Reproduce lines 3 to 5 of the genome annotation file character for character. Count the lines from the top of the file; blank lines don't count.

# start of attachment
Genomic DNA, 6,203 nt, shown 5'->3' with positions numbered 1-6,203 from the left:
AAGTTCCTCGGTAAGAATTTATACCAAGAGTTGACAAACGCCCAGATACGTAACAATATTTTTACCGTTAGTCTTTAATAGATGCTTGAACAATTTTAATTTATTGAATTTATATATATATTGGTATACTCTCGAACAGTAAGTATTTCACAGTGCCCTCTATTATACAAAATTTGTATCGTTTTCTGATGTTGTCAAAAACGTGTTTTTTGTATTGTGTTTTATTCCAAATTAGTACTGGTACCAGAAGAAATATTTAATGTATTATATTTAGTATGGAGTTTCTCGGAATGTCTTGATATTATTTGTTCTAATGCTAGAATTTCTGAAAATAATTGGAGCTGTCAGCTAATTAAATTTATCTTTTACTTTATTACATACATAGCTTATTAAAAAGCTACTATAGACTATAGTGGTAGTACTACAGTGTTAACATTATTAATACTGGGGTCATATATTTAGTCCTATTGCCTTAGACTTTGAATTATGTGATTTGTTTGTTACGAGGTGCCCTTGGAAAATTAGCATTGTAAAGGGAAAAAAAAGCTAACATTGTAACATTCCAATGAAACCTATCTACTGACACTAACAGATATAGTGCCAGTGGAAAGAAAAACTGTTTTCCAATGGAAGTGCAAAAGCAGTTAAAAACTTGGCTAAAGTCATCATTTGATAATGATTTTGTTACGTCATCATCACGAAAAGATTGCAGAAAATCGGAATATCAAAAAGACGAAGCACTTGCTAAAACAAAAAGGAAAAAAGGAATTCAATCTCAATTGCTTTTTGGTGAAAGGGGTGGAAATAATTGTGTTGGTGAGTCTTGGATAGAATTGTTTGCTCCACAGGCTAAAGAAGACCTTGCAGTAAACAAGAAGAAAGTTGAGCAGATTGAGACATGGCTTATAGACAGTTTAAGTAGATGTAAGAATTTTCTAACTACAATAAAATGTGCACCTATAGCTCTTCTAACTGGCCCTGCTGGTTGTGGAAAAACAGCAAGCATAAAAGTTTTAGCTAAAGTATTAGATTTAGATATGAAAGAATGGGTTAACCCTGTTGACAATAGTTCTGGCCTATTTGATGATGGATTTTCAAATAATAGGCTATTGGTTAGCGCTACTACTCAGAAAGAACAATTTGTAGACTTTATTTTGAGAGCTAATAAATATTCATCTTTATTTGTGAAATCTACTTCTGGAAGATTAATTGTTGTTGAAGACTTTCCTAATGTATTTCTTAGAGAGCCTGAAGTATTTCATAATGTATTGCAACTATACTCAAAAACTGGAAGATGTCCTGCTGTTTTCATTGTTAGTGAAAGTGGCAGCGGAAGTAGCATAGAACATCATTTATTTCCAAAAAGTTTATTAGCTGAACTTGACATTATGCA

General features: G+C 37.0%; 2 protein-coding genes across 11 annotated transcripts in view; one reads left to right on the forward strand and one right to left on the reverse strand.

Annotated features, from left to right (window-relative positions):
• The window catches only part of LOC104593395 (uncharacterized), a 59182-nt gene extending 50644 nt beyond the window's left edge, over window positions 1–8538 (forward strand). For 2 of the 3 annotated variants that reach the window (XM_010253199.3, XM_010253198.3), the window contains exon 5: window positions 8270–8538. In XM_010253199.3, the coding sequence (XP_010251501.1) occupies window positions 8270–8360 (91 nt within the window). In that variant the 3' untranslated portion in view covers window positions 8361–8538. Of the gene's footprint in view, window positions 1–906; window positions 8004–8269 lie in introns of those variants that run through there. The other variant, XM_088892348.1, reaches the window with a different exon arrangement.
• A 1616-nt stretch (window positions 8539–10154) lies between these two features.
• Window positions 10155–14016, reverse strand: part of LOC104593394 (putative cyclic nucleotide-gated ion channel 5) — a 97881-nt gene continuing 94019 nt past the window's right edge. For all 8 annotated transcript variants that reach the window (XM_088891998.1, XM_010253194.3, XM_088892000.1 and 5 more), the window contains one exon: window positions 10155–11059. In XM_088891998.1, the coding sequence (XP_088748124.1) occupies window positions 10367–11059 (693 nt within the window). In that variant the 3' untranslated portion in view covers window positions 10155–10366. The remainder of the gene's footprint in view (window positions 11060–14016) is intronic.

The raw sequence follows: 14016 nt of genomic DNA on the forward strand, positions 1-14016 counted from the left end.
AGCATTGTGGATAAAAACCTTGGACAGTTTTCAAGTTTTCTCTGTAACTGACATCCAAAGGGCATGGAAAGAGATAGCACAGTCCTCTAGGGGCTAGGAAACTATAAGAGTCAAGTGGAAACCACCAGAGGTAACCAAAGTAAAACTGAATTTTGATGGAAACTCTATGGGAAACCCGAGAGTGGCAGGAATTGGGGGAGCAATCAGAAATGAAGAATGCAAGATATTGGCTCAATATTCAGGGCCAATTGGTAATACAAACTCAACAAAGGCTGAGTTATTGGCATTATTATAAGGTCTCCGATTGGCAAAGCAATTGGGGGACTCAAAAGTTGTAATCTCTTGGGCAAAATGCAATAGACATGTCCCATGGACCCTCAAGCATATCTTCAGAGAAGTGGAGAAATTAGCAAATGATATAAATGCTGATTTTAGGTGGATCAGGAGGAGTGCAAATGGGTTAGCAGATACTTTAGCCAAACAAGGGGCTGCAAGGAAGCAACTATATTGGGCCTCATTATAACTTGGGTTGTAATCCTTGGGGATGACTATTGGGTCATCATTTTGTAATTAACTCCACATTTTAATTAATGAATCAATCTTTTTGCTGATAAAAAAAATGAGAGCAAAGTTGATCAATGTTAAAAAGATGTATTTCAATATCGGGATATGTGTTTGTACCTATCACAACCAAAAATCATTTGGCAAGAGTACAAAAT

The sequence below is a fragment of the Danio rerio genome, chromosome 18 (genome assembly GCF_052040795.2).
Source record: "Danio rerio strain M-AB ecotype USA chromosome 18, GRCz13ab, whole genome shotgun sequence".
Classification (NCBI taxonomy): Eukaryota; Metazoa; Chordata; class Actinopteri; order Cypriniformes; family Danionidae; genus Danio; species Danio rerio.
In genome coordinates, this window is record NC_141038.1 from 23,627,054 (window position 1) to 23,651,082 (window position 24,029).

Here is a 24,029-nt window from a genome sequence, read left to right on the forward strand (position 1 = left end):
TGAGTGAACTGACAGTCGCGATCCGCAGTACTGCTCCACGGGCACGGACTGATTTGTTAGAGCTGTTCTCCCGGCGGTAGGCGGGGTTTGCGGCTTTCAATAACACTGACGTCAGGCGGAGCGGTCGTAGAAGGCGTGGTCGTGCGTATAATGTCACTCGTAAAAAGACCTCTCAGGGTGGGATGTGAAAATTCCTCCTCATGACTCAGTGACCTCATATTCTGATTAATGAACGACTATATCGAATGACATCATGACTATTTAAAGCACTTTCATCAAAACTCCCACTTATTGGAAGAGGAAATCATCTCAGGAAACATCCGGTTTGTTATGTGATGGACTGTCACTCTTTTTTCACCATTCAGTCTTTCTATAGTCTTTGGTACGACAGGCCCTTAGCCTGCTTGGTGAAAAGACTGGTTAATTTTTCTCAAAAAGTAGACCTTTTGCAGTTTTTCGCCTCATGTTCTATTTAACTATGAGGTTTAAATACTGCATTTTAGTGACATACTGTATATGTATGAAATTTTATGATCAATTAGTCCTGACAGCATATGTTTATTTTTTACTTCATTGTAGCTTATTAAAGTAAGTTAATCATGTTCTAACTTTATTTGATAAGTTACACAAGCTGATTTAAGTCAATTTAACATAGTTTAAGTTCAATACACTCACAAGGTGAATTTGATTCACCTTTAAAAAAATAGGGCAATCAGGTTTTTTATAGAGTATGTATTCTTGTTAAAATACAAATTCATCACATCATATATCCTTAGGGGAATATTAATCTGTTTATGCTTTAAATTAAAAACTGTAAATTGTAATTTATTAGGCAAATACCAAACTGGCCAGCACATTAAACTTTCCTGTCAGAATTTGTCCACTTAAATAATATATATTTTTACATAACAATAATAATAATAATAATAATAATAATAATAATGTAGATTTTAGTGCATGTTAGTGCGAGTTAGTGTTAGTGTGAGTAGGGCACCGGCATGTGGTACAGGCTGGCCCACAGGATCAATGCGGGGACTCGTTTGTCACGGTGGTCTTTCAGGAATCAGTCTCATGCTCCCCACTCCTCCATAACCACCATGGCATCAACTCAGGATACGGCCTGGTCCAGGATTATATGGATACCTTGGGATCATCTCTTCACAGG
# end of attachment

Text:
General features: G+C 37.0%; 2 protein-coding genes across 11 annotated transcripts in view; one reads left to right on the forward strand and one right to left on the reverse strand.

Annotated features, from left to right (window-relative positions):
• The window catches only part of LOC104593395 (uncharacterized), a 59182-nt gene extending 50644 nt beyond the window's left edge, over window positions 1–8538 (forward strand). For 2 of the 3 annotated variants that reach the window (XM_010253199.3, XM_010253198.3), the window contains exon 5: window positions 8270–8538. In XM_010253199.3, the coding sequence (XP_010251501.1) occupies window positions 8270–8360 (91 nt within the window). In that variant the 3' untranslated portion in view covers window positions 8361–8538. Of the gene's footprint in view, window positions 1–906; window positions 8004–8269 lie in introns of those variants that run through there. The other variant, XM_088892348.1, reaches the window with a different exon arrangement.